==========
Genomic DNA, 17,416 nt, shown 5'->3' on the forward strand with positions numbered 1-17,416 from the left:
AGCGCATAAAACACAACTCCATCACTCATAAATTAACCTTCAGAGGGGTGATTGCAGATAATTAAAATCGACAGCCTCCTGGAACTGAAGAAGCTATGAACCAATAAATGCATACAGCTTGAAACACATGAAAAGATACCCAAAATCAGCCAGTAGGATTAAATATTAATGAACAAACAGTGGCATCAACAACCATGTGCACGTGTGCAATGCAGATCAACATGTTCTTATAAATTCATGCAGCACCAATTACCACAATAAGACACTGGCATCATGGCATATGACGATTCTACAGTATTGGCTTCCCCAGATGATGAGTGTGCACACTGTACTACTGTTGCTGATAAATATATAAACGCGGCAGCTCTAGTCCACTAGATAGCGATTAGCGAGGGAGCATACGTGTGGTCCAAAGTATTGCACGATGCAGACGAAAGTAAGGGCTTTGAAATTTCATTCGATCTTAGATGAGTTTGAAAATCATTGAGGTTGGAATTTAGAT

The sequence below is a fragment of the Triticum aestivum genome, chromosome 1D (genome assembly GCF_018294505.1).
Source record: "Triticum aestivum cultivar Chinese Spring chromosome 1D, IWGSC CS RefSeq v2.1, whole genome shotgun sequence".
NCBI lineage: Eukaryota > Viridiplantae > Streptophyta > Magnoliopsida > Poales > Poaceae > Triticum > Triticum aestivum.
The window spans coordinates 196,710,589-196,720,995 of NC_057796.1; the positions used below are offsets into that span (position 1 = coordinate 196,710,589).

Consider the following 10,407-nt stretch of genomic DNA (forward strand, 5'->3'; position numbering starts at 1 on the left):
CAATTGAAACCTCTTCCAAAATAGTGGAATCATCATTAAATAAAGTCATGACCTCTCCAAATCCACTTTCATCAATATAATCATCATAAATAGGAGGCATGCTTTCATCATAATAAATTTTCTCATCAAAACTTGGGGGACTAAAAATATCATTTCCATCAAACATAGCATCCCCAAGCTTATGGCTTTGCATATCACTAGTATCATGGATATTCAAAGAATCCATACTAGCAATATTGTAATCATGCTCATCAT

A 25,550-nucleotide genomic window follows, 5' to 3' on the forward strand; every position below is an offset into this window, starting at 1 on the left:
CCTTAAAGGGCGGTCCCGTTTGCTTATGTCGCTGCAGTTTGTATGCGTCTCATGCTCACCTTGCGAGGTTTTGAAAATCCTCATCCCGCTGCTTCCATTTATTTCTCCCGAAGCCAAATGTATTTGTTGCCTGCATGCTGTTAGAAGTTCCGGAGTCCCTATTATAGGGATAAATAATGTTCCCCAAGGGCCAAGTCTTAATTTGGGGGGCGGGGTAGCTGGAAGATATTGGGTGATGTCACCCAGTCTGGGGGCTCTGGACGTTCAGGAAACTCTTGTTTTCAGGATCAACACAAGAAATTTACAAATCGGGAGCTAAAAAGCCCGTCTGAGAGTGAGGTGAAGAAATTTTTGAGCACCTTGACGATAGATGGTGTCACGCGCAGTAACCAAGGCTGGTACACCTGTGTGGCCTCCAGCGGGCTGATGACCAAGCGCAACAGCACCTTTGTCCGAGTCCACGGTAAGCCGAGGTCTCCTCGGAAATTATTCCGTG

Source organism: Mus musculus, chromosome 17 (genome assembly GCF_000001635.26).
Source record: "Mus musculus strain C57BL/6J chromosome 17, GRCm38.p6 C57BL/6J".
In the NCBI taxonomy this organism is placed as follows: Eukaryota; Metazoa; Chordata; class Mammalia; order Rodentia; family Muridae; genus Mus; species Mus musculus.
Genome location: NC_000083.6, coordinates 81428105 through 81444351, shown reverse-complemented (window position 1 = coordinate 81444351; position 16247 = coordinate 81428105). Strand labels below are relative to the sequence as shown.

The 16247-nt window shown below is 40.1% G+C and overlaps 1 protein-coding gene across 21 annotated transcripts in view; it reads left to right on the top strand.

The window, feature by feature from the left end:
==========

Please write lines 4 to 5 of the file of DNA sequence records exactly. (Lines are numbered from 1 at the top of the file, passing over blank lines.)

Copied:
Source record: "Triticum aestivum cultivar Chinese Spring chromosome 1D, IWGSC CS RefSeq v2.1, whole genome shotgun sequence".
NCBI lineage: Eukaryota > Viridiplantae > Streptophyta > Magnoliopsida > Poales > Poaceae > Triticum > Triticum aestivum.